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Daily, snackable writings and podcasts to spur changes in thinking.
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The way we think is both our greatest tool - indeed our only tool - and very often it is also our biggest leash. We are only who we think we are. Our opportunities are also limited by who other people think we are. It stands to reason that if we’d like to change who we are, we must start with an effort to change our thinking. Read more here
November 22nd, 2018
Anyone who is presented with a question such as “would you like it if you were a more effective communicator?” would answer in the affirmative.
And yet, just as with much human behavior, our words do not reflect our actions and efforts. We clearly do not act in our best interest during a vast amount of the time we have the opportunity to do so.
Where is the disconnect?
One way of looking at this may be that such people who claim to desire progress forward don’t realize that they are currently moving backward. And that all previous attempts to make progress have been a step forward while failing to realize that such a step was made while moving backwards at a much faster rate.
Visually, this is like taking a step north while on a train that is speeding south, and not realizing one is on such a train. Becoming frustrated when the realization that indeed no progress north has been made has to do with a lack of perspective, it would not be a genuine assessment of effort, because a step north was indeed made.
If one fails to realize the reality of the train, all such small and inconsistent attempts at progress will contribute to the phenomenon known as ‘Learned Helplessness’. In this visual analogy it’s one thing to try and take a step north. It’s quite another to see the train by zooming out, figure out how to slow it down, then turn it around and get it going again in the right direction.
There is a vast difference between wanting to change and figuring out how to change.
The decision is clearly not at all like the decision to pick up a cup of coffee and take a sip. We think such an act and our arm and hand act accordingly with the quickest and most elusive of mental twitches. But to become a better communicator? The decision is not succeeded by some quick mental twitch that makes it so.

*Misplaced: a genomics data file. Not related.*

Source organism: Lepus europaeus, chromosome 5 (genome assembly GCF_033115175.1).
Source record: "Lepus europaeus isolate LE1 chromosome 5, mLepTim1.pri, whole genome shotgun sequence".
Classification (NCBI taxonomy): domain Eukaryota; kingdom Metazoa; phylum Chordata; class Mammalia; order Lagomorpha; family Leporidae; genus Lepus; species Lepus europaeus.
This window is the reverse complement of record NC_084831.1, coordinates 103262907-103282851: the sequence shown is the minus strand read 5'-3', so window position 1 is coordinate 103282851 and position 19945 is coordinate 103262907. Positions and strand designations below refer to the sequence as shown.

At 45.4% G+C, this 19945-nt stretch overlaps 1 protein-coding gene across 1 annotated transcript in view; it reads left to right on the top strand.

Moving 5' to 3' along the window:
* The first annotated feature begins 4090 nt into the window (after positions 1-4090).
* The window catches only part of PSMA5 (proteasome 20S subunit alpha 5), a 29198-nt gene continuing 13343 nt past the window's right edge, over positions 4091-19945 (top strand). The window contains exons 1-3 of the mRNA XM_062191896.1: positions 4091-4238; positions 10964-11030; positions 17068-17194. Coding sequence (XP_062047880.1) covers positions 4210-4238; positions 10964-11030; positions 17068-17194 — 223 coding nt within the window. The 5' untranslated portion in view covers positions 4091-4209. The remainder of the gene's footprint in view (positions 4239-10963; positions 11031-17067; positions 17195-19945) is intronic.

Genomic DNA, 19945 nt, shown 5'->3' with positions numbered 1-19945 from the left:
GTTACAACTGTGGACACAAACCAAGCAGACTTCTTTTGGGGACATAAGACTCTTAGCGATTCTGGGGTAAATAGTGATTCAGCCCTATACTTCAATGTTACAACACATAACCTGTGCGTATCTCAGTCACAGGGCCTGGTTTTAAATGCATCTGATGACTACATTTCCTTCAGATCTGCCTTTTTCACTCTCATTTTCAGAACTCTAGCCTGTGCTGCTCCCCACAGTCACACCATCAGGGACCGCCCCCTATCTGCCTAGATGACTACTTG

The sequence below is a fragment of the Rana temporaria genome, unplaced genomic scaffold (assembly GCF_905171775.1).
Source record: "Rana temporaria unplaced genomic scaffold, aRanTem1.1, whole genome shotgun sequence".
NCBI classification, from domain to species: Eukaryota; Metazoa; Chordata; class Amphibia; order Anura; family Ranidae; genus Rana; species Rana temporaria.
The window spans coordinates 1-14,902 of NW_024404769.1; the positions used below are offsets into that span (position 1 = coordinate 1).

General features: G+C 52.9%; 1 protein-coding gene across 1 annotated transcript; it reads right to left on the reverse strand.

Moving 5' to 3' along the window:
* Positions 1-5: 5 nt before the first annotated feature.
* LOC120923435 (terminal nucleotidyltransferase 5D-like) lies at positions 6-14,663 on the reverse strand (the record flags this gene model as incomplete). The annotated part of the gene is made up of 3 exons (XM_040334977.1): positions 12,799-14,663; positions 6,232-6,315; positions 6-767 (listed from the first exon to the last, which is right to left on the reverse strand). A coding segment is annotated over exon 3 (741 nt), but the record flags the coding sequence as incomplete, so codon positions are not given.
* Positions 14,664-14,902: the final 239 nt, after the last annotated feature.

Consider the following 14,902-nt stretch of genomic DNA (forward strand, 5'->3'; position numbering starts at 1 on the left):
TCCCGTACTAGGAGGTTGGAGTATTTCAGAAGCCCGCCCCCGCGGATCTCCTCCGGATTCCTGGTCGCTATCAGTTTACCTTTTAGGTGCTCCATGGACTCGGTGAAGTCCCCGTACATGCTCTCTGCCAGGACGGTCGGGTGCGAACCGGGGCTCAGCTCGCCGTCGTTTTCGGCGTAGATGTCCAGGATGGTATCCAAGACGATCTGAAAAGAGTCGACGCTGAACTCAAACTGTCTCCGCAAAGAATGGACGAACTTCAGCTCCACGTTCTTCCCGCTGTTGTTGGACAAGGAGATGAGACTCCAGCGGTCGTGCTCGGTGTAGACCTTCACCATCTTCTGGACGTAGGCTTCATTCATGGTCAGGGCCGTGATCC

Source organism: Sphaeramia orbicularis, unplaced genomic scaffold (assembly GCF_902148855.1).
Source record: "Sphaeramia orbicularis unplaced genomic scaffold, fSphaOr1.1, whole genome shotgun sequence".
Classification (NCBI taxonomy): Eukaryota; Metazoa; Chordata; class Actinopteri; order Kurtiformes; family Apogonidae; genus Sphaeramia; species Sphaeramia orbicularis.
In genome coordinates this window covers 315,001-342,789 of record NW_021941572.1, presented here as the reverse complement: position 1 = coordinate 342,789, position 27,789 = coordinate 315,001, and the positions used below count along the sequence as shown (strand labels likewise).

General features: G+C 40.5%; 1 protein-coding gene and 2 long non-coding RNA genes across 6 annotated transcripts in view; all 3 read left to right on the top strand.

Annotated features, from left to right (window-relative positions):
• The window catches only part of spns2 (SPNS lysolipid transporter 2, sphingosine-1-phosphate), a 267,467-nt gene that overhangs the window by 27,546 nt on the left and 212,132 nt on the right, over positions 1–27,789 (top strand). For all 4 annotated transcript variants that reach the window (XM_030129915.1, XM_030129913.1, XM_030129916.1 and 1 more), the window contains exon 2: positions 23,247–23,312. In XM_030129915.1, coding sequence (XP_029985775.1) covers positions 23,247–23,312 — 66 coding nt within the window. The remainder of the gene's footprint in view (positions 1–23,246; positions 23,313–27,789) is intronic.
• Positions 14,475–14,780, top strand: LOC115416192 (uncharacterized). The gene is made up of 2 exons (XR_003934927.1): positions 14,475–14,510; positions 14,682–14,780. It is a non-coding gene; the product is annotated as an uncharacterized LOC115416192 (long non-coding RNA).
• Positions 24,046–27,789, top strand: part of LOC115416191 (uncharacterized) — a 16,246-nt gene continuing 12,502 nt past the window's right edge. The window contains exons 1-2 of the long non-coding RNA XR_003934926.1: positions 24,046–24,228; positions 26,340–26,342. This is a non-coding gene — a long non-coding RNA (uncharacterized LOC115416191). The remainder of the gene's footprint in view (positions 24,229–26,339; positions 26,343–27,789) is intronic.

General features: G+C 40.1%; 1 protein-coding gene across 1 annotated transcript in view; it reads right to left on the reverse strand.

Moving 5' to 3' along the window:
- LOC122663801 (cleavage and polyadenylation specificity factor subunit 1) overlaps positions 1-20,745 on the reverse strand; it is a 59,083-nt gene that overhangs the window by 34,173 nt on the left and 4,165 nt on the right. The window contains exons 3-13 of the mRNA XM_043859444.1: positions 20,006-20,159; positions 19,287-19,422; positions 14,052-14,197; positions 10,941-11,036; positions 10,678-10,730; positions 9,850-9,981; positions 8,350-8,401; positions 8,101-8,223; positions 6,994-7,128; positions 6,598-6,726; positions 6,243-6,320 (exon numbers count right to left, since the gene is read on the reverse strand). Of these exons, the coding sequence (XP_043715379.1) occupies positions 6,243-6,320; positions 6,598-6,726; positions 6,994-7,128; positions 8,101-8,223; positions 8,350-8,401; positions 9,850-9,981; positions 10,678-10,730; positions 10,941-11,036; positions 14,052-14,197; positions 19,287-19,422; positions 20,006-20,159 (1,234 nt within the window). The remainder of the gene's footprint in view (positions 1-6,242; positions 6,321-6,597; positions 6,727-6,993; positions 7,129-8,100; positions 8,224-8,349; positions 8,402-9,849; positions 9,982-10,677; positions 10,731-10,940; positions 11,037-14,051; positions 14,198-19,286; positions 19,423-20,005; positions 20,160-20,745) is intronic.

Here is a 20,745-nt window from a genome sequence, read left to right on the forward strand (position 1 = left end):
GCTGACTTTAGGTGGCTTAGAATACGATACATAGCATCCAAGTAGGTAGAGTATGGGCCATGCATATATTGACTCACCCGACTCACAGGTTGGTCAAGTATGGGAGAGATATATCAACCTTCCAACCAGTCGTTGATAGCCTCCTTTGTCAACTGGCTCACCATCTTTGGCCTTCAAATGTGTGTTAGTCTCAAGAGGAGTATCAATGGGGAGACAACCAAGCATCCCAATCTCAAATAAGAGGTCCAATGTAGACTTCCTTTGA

It’s curious to wonder if the mythology of the Genie was created out of the confusion this disconnect creates.
The brain figures out very early that it can achieve a high degree of control over it’s immediate surroundings by using the hands to move things, and the feet to carry the body around, and these changes are nearly instantaneous. Want coffee? The mug is at your lips before we even realize we were thinking about wanting coffee.
The mental distance of such an action and the actual time between such decisions and their successful execution are infinitesimally miniscule. Whereas the mental distance and actual time between the decision to become wealthy or become a better communicator, and the successful execution of such a decision is truly gargantuan, and in most cases a few failed attempts can create emotions that make this distance infinite.
The quantum leap from understanding reality on the first task (taking a sip of coffee) to understanding reality on the second task (becoming wealthy or becoming a better communicator) is so perplexing and taxing that it might have given rise to an imaginary form of reality where there is no gargantuan distance between such decisions and tasks, that no quantum leap is required. Such an imaginary form of reality where the decision to pick up a cup of coffee and its execution is equivalent in terms of time and effort to the decision to be wealthy or becoming a better communicator. We are all acquainted with this reality because we can imagine alternative versions of our past and present and we can project desirable versions of the future in our mind’s eye. This is how we achieve progress: by imagining something better and working towards it. But we can become more focused on this succulent vision than reality itself, which in turn may undermine our efforts to achieve this vision since we spend so much time away from reality.
It is perhaps even more interesting considering Julian Jaynes theory of the Bicameral Mind, which wonders if the origin of God and gods is that people assumed the voice they heard in their head was such a god, and they as mere mortals existed to listen. Oh the irony.
Indeed every day people ask their own variety of genie for things they can’t get as easily as a sip of coffee, whether it be wealth, or a better body or the ideal spouse. Case and point: no one with functioning arms and a mouth and a cup of coffee prays for a sip of coffee. . . they just take the damn sip of coffee.
But wealth, health and happiness? The distance between wishing for these things and achieving these things seems supernaturally vast.
Hence, the deployment of supernatural tactics.
And yet few would disagree that a better, more accurate interpretation of reality can lead to better informed actions that one may take, which in turn raises the probability of achieving one’s goals.
More thinking and –particularly- DOING is usually what is needed.
Actionable thoughts that can manipulate our physical reality.
The time and resources to clearly think through new strategies is often very difficult to come by, never mind the time and resources to implement all these new thoughts but such is part of the difficulty that creates that vast space between taking a sip of coffee and inventing the concept of a Genie.